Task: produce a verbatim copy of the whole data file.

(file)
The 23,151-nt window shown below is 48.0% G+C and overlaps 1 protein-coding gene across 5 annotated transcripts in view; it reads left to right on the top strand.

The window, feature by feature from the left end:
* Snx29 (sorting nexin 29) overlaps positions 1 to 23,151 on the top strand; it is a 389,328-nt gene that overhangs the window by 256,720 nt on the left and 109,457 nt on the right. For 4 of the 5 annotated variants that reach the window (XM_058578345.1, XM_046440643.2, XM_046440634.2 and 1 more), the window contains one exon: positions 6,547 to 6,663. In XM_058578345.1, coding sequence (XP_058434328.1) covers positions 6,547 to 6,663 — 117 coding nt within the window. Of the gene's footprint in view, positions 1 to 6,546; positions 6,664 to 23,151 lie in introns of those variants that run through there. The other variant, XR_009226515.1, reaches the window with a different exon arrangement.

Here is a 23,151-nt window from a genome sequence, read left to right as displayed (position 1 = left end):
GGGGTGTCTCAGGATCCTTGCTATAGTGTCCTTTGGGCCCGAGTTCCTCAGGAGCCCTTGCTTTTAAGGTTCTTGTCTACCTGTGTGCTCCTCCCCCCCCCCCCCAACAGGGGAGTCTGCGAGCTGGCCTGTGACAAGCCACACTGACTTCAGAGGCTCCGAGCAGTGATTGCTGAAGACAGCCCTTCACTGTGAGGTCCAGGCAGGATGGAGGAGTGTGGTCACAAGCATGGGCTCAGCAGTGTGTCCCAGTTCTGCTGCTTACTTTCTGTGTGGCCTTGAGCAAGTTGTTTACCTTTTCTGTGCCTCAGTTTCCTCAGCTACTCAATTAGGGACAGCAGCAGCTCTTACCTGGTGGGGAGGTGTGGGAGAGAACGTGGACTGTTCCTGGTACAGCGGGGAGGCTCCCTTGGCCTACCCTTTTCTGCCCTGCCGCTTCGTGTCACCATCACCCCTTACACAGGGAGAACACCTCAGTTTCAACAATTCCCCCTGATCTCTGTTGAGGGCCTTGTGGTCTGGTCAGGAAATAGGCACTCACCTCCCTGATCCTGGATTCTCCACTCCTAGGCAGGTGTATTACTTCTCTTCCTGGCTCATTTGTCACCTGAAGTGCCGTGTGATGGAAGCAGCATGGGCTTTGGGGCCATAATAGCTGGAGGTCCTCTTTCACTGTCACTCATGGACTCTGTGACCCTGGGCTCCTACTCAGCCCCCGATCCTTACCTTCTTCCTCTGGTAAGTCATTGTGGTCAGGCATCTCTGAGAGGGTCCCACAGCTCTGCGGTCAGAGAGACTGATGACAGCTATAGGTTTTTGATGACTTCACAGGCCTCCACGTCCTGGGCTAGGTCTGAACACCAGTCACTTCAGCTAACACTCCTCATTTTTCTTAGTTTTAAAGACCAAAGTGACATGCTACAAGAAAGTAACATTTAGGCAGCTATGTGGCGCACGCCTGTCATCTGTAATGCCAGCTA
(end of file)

The 23,151-nt window shown below is 48.0% G+C and overlaps 1 protein-coding gene across 5 annotated transcripts in view; it reads left to right on the top strand.

The window, feature by feature from the left end:
* Snx29 (sorting nexin 29) overlaps positions 1 to 23,151 on the top strand; it is a 389,328-nt gene that overhangs the window by 256,720 nt on the left and 109,457 nt on the right. For 4 of the 5 annotated variants that reach the window (XM_058578345.1, XM_046440643.2, XM_046440634.2 and 1 more), the window contains one exon: positions 6,547 to 6,663. In XM_058578345.1, coding sequence (XP_058434328.1) covers positions 6,547 to 6,663 — 117 coding nt within the window. Of the gene's footprint in view, positions 1 to 6,546; positions 6,664 to 23,151 lie in introns of those variants that run through there. The other variant, XR_009226515.1, reaches the window with a different exon arrangement.

Here is a 23,151-nt window from a genome sequence, read left to right as displayed (position 1 = left end):
GGGGTGTCTCAGGATCCTTGCTATAGTGTCCTTTGGGCCCGAGTTCCTCAGGAGCCCTTGCTTTTAAGGTTCTTGTCTACCTGTGTGCTCCTCCCCCCCCCCCCCAACAGGGGAGTCTGCGAGCTGGCCTGTGACAAGCCACACTGACTTCAGAGGCTCCGAGCAGTGATTGCTGAAGACAGCCCTTCACTGTGAGGTCCAGGCAGGATGGAGGAGTGTGGTCACAAGCATGGGCTCAGCAGTGTGTCCCAGTTCTGCTGCTTACTTTCTGTGTGGCCTTGAGCAAGTTGTTTACCTTTTCTGTGCCTCAGTTTCCTCAGCTACTCAATTAGGGACAGCAGCAGCTCTTACCTGGTGGGGAGGTGTGGGAGAGAACGTGGACTGTTCCTGGTACAGCGGGGAGGCTCCCTTGGCCTACCCTTTTCTGCCCTGCCGCTTCGTGTCACCATCACCCCTTACACAGGGAGAACACCTCAGTTTCAACAATTCCCCCTGATCTCTGTTGAGGGCCTTGTGGTCTGGTCAGGAAATAGGCACTCACCTCCCTGATCCTGGATTCTCCACTCCTAGGCAGGTGTATTACTTCTCTTCCTGGCTCATTTGTCACCTGAAGTGCCGTGTGATGGAAGCAGCATGGGCTTTGGGGCCATAATAGCTGGAGGTCCTCTTTCACTGTCACTCATGGACTCTGTGACCCTGGGCTCCTACTCAGCCCCCGATCCTTACCTTCTTCCTCTGGTAAGTCATTGTGGTCAGGCATCTCTGAGAGGGTCCCACAGCTCTGCGGTCAGAGAGACTGATGACAGCTATAGGTTTTTGATGACTTCACAGGCCTCCACGTCCTGGGCTAGGTCTGAACACCAGTCACTTCAGCTAACACTCCTCATTTTTCTTAGTTTTAAAGACCAAAGTGACATGCTACAAGAAAGTAACATTTAGGCAGCTATGTGGCGCACGCCTGTCATCTGTAATGCCAGCTA